Dismissal Of Workman By Employer Cannot Be Interfered With Merely Because Disciplinary Enquiry Was Not Conducted: Supreme Court


The Supreme Court observed that dismissal of a workman by his/her employer cannot be interfered with merely on the ground that it did not conduct a disciplinary enquiry, if the latter could justify the action before the Labour Court.

Where an employer has failed to make an enquiry before dismissal or discharge of a workman, it is open for him to justify the action before the Labour Court by leading evidence before it, the Court said.

In this case, an Assistant Teacher in Jai Bharat Junior High School, Haridwar, was dismissed by the Management on the ground of continued absence from service. Later, answering the reference, the Labour Court held that the claimant was not entitled to get any relief as there was sufficient evidence adduced by the Management to prove her continued absence from the School. The High Court, allowed the writ petition filed against Labour Court Award, on the ground that no enquiry was conducted, or disciplinary proceedings initiated regarding the abandonment of service by the employee.  

In appeal, the bench comprising Justices L. Nageswara Rao, Navin Sinha and Indu Malhotra, noted that a full opportunity was given by the Labour Court to the parties to lead evidence, both oral and documentary, to substantiate their respective case.  Referring to some judgments on this aspect, the bench observed:

This Court has in a catena of decisions held that where an employer has failed to make an enquiry before dismissal or discharge of a workman, it is open for him to justify the action before the Labour Court by leading evidence before it. The entire matter would be open before the tribunal, which would have the jurisdiction to satisfy itself on the evidence adduced by the parties whether the dismissal or discharge was justified.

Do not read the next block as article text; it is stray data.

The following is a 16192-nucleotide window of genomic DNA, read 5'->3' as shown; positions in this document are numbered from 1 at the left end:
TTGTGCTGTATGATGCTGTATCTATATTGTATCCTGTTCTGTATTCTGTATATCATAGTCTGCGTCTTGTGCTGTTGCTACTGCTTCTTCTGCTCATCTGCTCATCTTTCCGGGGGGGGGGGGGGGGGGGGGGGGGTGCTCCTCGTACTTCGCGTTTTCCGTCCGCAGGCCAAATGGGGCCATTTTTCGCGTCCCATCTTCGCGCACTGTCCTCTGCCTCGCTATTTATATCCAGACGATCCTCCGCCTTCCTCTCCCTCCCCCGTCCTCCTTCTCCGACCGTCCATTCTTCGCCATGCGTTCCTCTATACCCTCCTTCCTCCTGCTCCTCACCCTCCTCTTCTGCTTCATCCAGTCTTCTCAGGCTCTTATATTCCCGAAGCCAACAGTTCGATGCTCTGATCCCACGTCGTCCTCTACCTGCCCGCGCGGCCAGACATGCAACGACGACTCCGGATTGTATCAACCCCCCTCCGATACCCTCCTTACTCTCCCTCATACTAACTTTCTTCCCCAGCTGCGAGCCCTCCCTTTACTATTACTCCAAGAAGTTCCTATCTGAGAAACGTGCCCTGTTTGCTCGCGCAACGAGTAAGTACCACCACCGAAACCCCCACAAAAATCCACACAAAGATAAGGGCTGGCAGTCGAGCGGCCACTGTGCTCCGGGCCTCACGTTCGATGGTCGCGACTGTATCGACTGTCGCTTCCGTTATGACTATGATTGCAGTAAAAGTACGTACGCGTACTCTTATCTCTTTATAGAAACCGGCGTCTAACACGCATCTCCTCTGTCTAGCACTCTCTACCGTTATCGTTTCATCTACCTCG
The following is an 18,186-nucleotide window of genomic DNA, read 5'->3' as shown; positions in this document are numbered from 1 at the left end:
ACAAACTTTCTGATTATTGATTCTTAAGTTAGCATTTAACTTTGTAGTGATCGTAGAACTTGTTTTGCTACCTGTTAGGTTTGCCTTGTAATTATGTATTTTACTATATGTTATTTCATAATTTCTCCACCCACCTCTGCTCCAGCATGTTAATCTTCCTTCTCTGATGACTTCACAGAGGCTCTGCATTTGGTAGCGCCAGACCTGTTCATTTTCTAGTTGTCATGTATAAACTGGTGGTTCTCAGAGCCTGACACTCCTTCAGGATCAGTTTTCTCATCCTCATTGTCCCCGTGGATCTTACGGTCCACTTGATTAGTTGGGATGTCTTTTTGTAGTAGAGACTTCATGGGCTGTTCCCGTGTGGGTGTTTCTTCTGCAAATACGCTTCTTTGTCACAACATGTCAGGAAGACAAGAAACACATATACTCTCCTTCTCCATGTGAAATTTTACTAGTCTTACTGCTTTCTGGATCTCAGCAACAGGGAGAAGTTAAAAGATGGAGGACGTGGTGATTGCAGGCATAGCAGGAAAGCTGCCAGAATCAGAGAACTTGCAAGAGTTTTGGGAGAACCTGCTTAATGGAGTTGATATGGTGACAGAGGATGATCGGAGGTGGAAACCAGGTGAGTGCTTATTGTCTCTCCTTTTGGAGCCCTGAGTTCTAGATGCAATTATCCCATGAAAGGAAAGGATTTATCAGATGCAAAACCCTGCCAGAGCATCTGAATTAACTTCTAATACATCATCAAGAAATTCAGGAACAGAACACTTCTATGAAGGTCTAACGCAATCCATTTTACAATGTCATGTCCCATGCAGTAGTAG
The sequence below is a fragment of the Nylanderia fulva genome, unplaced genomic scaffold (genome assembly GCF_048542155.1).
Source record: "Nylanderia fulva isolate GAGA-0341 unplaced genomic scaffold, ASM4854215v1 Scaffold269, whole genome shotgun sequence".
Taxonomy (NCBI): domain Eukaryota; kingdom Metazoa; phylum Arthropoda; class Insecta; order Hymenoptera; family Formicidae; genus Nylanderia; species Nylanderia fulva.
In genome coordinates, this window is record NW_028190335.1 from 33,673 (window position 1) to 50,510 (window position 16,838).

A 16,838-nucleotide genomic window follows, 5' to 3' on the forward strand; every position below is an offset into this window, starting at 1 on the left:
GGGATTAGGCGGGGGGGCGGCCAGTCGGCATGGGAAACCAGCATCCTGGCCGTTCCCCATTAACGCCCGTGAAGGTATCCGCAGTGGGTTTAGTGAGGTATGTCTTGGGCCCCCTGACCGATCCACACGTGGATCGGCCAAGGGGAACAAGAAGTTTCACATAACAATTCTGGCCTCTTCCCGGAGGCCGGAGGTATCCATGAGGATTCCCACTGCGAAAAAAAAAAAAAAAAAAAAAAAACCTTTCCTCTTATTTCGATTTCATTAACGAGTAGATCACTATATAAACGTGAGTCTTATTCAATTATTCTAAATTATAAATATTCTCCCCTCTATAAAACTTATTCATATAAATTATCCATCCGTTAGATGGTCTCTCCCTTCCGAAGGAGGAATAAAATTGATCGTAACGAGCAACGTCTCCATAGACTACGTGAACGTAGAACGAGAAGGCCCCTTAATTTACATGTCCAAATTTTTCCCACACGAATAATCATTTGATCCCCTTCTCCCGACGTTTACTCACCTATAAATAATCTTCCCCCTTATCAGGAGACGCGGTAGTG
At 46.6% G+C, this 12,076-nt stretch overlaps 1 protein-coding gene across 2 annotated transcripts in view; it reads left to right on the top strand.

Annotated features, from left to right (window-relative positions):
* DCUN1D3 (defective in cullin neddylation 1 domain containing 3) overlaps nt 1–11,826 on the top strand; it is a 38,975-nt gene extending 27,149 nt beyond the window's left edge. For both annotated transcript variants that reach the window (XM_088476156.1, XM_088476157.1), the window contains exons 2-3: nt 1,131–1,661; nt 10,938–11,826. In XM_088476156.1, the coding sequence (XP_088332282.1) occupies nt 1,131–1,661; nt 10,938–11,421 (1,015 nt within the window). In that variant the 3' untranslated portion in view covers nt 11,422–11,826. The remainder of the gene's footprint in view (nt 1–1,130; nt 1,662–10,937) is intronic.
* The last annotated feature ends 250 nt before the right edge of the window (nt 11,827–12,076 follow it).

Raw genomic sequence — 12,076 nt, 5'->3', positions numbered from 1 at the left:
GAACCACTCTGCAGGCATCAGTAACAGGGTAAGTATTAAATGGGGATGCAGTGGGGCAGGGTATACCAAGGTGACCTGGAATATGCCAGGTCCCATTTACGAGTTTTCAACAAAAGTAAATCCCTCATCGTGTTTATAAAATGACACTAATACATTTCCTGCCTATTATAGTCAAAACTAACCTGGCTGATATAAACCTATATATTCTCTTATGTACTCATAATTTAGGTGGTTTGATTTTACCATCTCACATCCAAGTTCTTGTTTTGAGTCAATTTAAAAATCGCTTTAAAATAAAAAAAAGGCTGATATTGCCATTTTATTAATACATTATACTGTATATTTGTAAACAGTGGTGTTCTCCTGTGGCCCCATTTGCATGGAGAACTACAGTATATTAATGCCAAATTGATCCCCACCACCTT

Referring to evidence on record, the bench held that the School has established that the Teacher had abandoned her service in 1997, and had never reported back for work. Restoring the Labour Court Award, the bench said:

The High Court has not even adverted to the said evidence, and has disposed of the Writ Petition on the sole ground that the School had not conducted a disciplinary enquiry before discharging the respondent from service. The School has led sufficient evidence before the Labour Court to prove that the Respondent had abandoned her service from 01.07.1997 when she got married, and moved to another District, which was not denied by her in her evidence. The record of the School reveals that she was not in employment of the School since July 1997.

The judgment refers to following observations made in Workmen of Firestone Tyre & Rubber Co. of India (P) Ltd. v. The Management of Firestone Tyre & Rubber Co. of India (P) Ltd and Other (1973) 1 SCC 813:

  1. The right to take disciplinary action and to decide upon the quantum of punishment are mainly managerial functions, but if a dispute is referred to a Tribunal, the latter has power to see if action of the employer is justified.
  2. Before imposing the punishment, an employer is expected to conduct a proper enquiry in accordance with the provisions of the Standing Orders, if applicable, and principles of natural justice. The enquiry should not be an empty formality.